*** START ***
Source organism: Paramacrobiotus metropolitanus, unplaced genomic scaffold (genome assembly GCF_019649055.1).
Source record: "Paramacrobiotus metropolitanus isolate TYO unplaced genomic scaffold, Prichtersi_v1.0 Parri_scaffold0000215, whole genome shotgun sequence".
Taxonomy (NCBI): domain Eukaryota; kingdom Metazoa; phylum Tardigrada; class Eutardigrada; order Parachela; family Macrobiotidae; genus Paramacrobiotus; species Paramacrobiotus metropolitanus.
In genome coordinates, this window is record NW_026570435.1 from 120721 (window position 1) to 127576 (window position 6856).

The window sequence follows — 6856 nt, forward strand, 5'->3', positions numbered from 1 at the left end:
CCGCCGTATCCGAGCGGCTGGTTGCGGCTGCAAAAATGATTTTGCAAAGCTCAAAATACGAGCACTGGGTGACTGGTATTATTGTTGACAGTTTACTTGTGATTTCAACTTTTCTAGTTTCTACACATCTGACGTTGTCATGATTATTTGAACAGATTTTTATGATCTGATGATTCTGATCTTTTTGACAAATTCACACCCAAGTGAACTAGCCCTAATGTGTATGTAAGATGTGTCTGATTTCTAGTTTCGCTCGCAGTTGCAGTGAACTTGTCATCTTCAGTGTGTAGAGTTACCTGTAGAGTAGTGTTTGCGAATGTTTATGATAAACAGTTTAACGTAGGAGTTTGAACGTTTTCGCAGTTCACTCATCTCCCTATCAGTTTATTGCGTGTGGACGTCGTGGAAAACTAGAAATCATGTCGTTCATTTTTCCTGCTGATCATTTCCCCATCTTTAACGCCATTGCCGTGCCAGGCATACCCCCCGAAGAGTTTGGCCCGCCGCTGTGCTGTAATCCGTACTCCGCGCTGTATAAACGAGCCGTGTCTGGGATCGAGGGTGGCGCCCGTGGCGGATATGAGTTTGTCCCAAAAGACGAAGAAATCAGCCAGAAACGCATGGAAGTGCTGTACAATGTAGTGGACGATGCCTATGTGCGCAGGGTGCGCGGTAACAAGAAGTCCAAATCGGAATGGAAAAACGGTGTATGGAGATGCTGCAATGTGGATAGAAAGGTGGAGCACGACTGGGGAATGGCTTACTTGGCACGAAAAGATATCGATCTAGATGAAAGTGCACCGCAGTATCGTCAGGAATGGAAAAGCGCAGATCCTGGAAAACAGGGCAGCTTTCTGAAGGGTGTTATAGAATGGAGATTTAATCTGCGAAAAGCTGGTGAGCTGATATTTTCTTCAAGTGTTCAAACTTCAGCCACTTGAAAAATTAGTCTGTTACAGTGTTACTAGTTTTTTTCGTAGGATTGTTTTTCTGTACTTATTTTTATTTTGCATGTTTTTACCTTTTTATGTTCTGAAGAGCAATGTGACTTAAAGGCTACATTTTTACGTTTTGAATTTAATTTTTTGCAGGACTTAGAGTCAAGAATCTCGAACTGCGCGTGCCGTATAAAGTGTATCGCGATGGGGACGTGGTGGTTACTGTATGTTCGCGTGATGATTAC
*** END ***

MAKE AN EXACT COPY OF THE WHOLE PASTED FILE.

Source organism: Paramacrobiotus metropolitanus, unplaced genomic scaffold (genome assembly GCF_019649055.1).
Source record: "Paramacrobiotus metropolitanus isolate TYO unplaced genomic scaffold, Prichtersi_v1.0 Parri_scaffold0000215, whole genome shotgun sequence".
Taxonomy (NCBI): domain Eukaryota; kingdom Metazoa; phylum Tardigrada; class Eutardigrada; order Parachela; family Macrobiotidae; genus Paramacrobiotus; species Paramacrobiotus metropolitanus.
In genome coordinates, this window is record NW_026570435.1 from 120721 (window position 1) to 127576 (window position 6856).

The window sequence follows — 6856 nt, forward strand, 5'->3', positions numbered from 1 at the left end:
CCGCCGTATCCGAGCGGCTGGTTGCGGCTGCAAAAATGATTTTGCAAAGCTCAAAATACGAGCACTGGGTGACTGGTATTATTGTTGACAGTTTACTTGTGATTTCAACTTTTCTAGTTTCTACACATCTGACGTTGTCATGATTATTTGAACAGATTTTTATGATCTGATGATTCTGATCTTTTTGACAAATTCACACCCAAGTGAACTAGCCCTAATGTGTATGTAAGATGTGTCTGATTTCTAGTTTCGCTCGCAGTTGCAGTGAACTTGTCATCTTCAGTGTGTAGAGTTACCTGTAGAGTAGTGTTTGCGAATGTTTATGATAAACAGTTTAACGTAGGAGTTTGAACGTTTTCGCAGTTCACTCATCTCCCTATCAGTTTATTGCGTGTGGACGTCGTGGAAAACTAGAAATCATGTCGTTCATTTTTCCTGCTGATCATTTCCCCATCTTTAACGCCATTGCCGTGCCAGGCATACCCCCCGAAGAGTTTGGCCCGCCGCTGTGCTGTAATCCGTACTCCGCGCTGTATAAACGAGCCGTGTCTGGGATCGAGGGTGGCGCCCGTGGCGGATATGAGTTTGTCCCAAAAGACGAAGAAATCAGCCAGAAACGCATGGAAGTGCTGTACAATGTAGTGGACGATGCCTATGTGCGCAGGGTGCGCGGTAACAAGAAGTCCAAATCGGAATGGAAAAACGGTGTATGGAGATGCTGCAATGTGGATAGAAAGGTGGAGCACGACTGGGGAATGGCTTACTTGGCACGAAAAGATATCGATCTAGATGAAAGTGCACCGCAGTATCGTCAGGAATGGAAAAGCGCAGATCCTGGAAAACAGGGCAGCTTTCTGAAGGGTGTTATAGAATGGAGATTTAATCTGCGAAAAGCTGGTGAGCTGATATTTTCTTCAAGTGTTCAAACTTCAGCCACTTGAAAAATTAGTCTGTTACAGTGTTACTAGTTTTTTTCGTAGGATTGTTTTTCTGTACTTATTTTTATTTTGCATGTTTTTACCTTTTTATGTTCTGAAGAGCAATGTGACTTAAAGGCTACATTTTTACGTTTTGAATTTAATTTTTTGCAGGACTTAGAGTCAAGAATCTCGAACTGCGCGTGCCGTATAAAGTGTATCGCGATGGGGACGTGGTGGTTACTGTATGTTCGCGTGATGATTAC